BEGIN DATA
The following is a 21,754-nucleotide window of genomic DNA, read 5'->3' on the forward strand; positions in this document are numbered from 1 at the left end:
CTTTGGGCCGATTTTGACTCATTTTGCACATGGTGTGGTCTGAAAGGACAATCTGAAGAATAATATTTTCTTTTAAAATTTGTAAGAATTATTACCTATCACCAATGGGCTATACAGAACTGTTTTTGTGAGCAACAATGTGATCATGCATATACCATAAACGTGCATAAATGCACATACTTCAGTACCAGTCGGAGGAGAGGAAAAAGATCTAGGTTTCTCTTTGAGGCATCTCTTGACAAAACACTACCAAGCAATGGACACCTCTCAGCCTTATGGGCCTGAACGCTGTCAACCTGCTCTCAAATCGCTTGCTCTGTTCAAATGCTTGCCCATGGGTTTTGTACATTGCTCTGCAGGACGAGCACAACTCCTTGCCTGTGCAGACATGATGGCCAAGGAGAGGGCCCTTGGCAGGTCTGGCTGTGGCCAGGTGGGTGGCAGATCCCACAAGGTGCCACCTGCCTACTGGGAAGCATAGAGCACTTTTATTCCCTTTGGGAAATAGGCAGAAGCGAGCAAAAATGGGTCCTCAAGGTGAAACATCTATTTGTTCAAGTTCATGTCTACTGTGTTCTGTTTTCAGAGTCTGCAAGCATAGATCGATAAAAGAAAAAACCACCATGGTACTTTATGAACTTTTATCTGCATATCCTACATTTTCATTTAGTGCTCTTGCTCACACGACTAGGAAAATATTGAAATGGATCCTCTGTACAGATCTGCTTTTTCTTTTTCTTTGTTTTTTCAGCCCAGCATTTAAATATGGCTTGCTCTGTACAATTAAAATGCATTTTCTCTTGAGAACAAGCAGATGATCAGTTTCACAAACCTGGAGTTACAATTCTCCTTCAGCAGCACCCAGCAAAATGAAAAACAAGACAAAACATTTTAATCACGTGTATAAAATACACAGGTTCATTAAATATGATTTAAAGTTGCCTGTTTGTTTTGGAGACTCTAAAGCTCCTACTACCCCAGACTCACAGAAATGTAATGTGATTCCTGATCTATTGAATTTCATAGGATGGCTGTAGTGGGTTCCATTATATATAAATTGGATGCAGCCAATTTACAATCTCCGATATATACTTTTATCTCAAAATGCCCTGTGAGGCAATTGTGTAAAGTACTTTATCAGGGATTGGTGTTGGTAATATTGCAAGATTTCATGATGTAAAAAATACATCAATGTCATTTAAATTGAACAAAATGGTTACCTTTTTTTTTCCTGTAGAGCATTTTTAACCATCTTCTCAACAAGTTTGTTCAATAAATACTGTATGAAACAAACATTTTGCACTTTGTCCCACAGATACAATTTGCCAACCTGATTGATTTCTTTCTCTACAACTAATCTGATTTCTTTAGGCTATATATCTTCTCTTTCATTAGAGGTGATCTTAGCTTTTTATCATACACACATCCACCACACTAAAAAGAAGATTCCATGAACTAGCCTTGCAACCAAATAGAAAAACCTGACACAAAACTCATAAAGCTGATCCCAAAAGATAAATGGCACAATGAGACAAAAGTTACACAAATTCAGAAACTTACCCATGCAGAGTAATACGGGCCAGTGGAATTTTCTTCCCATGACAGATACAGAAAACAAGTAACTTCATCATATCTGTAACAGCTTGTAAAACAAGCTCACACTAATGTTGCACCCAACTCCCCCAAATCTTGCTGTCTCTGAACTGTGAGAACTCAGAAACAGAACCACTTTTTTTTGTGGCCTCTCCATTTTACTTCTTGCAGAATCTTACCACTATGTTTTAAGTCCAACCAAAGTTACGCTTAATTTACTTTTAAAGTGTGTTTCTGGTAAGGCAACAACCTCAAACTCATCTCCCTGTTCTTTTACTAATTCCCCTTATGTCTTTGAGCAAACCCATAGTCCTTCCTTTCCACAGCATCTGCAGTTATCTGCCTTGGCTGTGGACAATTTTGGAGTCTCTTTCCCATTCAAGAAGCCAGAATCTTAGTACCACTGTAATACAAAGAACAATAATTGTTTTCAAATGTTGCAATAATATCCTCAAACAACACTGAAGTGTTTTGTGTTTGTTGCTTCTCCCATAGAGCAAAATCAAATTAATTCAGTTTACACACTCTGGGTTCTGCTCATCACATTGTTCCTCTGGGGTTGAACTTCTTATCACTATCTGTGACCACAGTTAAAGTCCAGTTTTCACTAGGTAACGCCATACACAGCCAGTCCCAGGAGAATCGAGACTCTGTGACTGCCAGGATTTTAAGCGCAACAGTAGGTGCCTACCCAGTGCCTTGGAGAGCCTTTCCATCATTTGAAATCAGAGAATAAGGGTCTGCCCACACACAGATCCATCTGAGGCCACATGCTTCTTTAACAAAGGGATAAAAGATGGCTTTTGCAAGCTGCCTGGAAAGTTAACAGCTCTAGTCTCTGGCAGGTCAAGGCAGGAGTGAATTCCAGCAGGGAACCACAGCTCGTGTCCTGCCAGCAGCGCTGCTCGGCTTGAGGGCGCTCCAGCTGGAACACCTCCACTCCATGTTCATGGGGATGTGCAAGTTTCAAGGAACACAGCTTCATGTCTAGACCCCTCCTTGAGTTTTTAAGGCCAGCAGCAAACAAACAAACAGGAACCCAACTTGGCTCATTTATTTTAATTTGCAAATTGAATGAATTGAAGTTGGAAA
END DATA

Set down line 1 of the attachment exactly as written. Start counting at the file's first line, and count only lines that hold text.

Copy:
The following is a 21,754-nucleotide window of genomic DNA, read 5'->3' on the forward strand; positions in this document are numbered from 1 at the left end: